By Popcorn Philosophy
I’m currently in my second semester of my sophomore year at film school, and I haven’t really taken any film studies classes until now. My freshmen year I took an Italian film class and the professor focused on discussing films with a broad lens, mainly concerned with the cultural, social, and artistic causes and effects of a film. He analyzed film as a conversation, with every Italian film in some way responding to and building on the country’s artistic output. While I found this approach maybe a little idealistic, I really enjoyed looking at films that way, and personally it really helped me contextualize and understand the impact of a lot of classic films. This semester however I’ve had some different film studies professors, who I’ve quickly realized approach film analysis and discourse in a much different light.
My new professors seem more focused on “close reading” of films. Every pan, angle, door frame, cut, and lens flare are, according to their interpretations, intentional decisions made by auteur geniuses. Now before I continue I need to get a few things out of the way first: I am by no means at their level in terms of academic prowess, knowledge, or experience with film studies, so I don’t want this section of the post to come off as me pretending to know more than them or to criticize them for matters I’m not well versed in myself. This is all my personal opinion, however when I have a professor say that a shot looks “violent” because a ceiling beam in the background appears to be “cutting the head off” of the main character, I start to question a few things. Isn’t it entirely possible that the director just filmed that scene and there happened to be a beam in the background? It’s an Italian neorealist film, it was filmed on location, so it’s not like the director had the beam built for that purpose. This train of thought however brought me to a crucial question: does it matter? If the director didn’t intend for that beam to “cut off his head” in the background, does it matter that this is the way my professor is analyzing it? What if he did? Does it matter that I’m not interpreting it that way?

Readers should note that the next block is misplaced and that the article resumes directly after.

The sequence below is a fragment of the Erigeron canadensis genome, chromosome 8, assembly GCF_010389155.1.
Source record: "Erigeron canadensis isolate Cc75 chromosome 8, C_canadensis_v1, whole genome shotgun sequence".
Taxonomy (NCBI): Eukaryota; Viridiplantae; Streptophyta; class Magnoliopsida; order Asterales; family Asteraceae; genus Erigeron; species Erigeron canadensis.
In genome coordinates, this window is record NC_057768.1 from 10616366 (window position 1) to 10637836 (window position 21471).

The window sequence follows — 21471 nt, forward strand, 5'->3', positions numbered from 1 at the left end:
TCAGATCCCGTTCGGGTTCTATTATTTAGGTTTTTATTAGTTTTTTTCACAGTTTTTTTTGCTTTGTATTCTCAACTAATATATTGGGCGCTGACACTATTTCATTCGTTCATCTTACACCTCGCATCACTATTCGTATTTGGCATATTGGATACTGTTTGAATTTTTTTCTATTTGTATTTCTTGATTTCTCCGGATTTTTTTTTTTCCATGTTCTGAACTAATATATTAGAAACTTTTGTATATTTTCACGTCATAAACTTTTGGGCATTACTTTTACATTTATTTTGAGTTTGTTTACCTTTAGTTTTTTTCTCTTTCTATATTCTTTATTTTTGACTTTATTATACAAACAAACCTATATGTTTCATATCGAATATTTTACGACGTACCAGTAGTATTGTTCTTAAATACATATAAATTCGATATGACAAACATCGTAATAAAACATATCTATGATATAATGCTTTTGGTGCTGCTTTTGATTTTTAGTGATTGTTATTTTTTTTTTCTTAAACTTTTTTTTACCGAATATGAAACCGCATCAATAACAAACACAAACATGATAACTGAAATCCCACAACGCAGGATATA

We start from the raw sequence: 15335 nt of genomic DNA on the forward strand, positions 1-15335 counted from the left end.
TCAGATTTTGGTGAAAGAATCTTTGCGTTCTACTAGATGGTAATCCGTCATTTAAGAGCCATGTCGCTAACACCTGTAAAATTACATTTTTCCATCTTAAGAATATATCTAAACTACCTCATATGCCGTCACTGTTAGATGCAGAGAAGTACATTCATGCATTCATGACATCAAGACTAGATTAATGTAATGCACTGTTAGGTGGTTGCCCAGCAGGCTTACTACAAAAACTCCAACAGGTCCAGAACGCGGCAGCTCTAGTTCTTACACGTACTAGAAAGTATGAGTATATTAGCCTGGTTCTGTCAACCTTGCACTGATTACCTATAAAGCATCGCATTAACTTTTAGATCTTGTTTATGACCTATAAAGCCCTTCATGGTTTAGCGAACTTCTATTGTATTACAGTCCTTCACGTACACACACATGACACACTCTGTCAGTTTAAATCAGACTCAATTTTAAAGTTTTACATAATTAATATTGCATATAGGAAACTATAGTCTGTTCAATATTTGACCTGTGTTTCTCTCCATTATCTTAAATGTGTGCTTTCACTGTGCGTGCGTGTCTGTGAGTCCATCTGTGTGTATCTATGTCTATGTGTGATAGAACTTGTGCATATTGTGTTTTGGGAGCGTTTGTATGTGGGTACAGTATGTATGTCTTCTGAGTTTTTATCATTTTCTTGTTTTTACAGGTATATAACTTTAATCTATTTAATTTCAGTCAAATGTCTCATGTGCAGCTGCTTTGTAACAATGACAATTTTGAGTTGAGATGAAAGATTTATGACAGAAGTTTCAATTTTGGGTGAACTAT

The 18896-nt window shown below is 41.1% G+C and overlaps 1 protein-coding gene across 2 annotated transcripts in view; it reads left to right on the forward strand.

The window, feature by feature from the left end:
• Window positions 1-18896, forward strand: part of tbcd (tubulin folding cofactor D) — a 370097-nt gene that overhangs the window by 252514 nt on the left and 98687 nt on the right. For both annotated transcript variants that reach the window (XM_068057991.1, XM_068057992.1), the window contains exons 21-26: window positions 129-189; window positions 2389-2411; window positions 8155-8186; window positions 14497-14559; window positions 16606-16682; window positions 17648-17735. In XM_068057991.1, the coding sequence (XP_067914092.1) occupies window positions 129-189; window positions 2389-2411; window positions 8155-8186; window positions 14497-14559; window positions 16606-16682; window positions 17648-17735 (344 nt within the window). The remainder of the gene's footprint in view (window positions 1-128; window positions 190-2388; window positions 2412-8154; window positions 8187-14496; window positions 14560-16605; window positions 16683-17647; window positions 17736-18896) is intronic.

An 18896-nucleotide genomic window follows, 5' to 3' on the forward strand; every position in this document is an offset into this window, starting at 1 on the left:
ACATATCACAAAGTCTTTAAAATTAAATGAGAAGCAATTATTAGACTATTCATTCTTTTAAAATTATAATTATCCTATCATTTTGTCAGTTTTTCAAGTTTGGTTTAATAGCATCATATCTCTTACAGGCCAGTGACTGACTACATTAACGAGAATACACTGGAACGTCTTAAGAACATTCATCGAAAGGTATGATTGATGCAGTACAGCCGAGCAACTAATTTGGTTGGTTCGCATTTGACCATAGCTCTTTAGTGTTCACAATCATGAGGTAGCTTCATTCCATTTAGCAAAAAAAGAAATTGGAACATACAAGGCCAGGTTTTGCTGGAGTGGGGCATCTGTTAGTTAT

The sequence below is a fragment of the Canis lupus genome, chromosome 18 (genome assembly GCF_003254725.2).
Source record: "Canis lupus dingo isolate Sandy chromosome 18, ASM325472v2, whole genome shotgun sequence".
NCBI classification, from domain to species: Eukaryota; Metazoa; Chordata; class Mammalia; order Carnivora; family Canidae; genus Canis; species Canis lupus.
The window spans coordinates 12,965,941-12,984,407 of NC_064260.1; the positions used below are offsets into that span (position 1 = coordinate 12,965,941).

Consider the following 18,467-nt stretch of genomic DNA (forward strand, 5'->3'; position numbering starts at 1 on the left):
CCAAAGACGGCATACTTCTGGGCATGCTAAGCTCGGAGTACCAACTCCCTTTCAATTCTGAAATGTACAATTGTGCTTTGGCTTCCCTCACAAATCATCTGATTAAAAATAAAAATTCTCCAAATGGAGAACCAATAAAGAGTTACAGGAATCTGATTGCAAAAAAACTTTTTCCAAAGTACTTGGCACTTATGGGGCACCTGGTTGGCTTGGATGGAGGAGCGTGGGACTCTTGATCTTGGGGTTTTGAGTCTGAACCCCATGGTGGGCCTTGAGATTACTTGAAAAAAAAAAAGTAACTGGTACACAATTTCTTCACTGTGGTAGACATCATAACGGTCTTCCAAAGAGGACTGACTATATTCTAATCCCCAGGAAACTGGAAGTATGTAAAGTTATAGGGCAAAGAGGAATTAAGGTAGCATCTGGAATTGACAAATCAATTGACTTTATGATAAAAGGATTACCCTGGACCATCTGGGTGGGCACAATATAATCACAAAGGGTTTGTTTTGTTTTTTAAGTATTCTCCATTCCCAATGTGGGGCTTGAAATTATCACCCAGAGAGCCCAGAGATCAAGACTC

The Pararasite Dilemma
I’ve devised a hypothetical scenario that I think perfectly explains this question I’m talking about. So, what would happen if Bong Joon-ho came out today and said he intended Parasite to be an allegory for STDs? Obviously this isn’t the case, and it’s quite obvious what Bong Joon-ho’s intentions were, but let’s just say he writes an essay explaining why he meant for Parasite to be received as a harrowing cautionary and allegorical tale about the dangers of unprotected sex. What would happen to all the scholarly research and analysis discussing Parasite’s anti-capitalistic messages? Surely they wouldn’t be rendered useless but I’m sure a lot of people would dismiss them. What about all the people that watched and loved Parasite for it’s bold denouncement of western economics? Would their admiration cease with this revelation? Maybe this is a bit extreme but do you think some Oscar voters would regret picking Parasite? While this is an outlandish proposition admittedly, it does help frame my central question: how much does artistic intent matter in relation to analysis, whether it be scholarly or not? In other words, would Bong Joon-ho’s revelatory essay even matter?
When writers/directors are working on a script, a large majority of them have a specific message in mind. In fact, it’s even taught that young filmmakers need to have their film’s central message in mind when starting their script. Very few filmmakers genuinely start filming without knowing what their film is about, those that do are avant garde directors or pseudo intellectual phonies, but that’s besides the point. Either way, the majority of filmmakers have a specific vision for their narrative and for the story they are telling. So, it makes sense that when we analyze their films, we should do so while keeping in mind what they intended right? Well, there’s the problem, some directors don’t reveal their intentions (i.e David Lynch). I found a really interesting quote from Kubrick that describes this situation perfectly. Kubrick said “how could we possibly appreciate the Mona Lisa if Leonardo had written at the bottom of the canvas: ‘The lady is smiling because she is hiding a secret from her lover.’ This would shackle the viewer to reality, and I don’t want this to happen to 2001.”